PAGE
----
By Somali K Chakrabarti
“The real art of conversation is not only to say the right thing at the right place but to leave unsaid the wrong thing at the tempting moment.” ~Dorothy Nevill
“Isn’t it surprising how many things, if not said immediately, seem not worth saying ten minutes from now?” ~Arnot L. Sheppard, Jr.
Life presents us with numerous situations when we have to take a call between what we should say, when, and what is better kept to ourselves.
The fine balance between seizing the opportunity to say the right things at the right moment and to leave unsaid the wrong thing at the tempting moment is what differentiates a clear-minded person from a blabbermouth.
A quality that is consistent among all good leaders is their ability to communicate well.
Communication does not refer to oratorical skills alone. It also means the ability to decide what is to be said, to whom, how it is to be said, and what is NOT to be said.
In both corporate world and in the political arena, we come across garrulous leaders who often make inane statements when those are least required, and also the ones who do not speak up even when needed. No prizes for guessing!
I agree that Leadership does not entail that you explain every thought, action or position of yours. If you are in a habit of explaining every action of yours, it may sometimes be perceived as a lack of confidence or may result in a lack of agility. But, at the same time, you are expected to be transparent to your people.
Hence, arises the need for balancing communication as a leader.
As a leader you can neither be a Black-box that absorbs all information and shares none, nor can you be a Conduit that passes on all your problems to the team.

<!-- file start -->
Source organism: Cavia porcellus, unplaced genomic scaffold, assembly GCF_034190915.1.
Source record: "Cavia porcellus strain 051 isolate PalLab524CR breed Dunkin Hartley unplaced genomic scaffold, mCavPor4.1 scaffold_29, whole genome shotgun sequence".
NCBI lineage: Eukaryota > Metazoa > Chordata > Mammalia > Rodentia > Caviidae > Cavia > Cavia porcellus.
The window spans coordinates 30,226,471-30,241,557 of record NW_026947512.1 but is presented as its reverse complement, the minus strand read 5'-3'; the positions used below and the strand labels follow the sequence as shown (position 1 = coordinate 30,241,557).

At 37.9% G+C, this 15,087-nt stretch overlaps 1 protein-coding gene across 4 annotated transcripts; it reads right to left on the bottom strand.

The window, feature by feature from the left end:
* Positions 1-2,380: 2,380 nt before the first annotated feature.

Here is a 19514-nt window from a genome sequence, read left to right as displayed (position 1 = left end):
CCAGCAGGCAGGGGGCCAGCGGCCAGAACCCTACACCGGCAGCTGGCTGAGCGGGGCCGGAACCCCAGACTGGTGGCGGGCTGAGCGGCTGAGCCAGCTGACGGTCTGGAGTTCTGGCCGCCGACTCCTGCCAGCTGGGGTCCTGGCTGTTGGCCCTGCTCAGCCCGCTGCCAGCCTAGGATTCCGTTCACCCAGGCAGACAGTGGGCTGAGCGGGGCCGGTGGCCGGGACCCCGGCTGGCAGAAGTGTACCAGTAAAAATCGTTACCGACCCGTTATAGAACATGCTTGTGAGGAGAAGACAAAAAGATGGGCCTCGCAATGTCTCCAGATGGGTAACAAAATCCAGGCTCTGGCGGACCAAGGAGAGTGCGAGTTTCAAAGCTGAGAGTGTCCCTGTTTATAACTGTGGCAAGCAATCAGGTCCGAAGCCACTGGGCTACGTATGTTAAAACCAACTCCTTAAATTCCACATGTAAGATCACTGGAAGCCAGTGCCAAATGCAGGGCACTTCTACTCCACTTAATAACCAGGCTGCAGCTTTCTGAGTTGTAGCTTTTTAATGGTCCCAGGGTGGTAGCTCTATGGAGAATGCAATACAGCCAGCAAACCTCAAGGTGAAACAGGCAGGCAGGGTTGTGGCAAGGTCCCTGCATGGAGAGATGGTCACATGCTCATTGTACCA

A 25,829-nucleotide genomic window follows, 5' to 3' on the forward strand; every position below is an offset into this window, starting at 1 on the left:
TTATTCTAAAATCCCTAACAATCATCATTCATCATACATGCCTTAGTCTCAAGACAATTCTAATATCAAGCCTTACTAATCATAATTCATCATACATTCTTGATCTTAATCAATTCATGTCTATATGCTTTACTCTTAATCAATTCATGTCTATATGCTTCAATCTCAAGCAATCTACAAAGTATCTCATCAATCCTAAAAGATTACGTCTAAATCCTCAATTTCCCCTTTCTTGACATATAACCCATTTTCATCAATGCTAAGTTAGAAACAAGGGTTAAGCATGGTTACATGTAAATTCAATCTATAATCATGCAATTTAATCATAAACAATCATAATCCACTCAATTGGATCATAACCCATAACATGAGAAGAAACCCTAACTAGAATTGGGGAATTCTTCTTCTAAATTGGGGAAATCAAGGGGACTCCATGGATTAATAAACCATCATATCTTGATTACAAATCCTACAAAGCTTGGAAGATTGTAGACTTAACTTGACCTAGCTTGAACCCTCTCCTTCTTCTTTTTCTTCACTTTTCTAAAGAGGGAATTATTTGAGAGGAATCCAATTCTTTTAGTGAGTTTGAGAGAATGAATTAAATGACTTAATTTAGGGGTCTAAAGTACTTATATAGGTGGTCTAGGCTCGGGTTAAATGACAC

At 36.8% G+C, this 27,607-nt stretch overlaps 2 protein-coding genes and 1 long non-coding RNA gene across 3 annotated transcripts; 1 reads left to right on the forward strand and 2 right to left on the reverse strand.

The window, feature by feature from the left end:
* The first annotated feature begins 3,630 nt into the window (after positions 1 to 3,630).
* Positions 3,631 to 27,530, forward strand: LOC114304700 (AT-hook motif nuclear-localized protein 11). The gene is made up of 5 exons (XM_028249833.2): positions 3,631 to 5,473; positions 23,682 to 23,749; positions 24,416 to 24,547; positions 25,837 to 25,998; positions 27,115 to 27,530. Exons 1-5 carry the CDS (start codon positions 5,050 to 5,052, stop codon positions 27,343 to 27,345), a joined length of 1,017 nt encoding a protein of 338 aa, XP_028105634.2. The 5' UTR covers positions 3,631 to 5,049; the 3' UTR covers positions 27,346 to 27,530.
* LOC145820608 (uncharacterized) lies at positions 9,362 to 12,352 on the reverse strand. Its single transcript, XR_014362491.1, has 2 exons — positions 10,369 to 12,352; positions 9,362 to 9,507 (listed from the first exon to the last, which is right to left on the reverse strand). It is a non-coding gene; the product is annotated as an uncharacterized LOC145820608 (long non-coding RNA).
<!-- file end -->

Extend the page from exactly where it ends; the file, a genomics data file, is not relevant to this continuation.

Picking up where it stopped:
So what are the situations in which you need to be transparent vs the situations where you need to withhold information? Let’s have a look:
Information shared will help people to improve their skills or perform better.
Your team has achieved something remarkable. Sharing success stories and passing on the laurels is a great way to boost morale.
You are trying out something new. Your need to help people to understand the objectives, what are your expectations from each of them, and how their actions will align with your overall objectives.
You are doing something in a way that deviates sharply from your normal way of action.
You have to correct a misconception or make your stand clear on an issue.
You have to disagree (preferably without ruffling feathers).
The art of leadership is saying no, not saying yes. It is very easy to say yes. ~ Tony Blair [Tweet this]
It amounts to micro management, when dealing with people with high skill levels.
“Don’t tell people how to do things, tell them what to do and let them surprise you with their results.” ~ George S. Patton [Tweet this]
Your remarks hint at someone’s limitation that could lead to discrimination, or could be taken as inflammatory.
Your explanation does not add value to the listener and may be perceived as unnecessary justification.
In crisis situation when quick action is needed.
You have to criticize someone, do it in private.
Information in consideration is confidential, privileged or could be a rumor.
This, by no means, is an exhaustive list.
Which point in the list can you relate with ? What are the other things in your opinion that a leader should not say?
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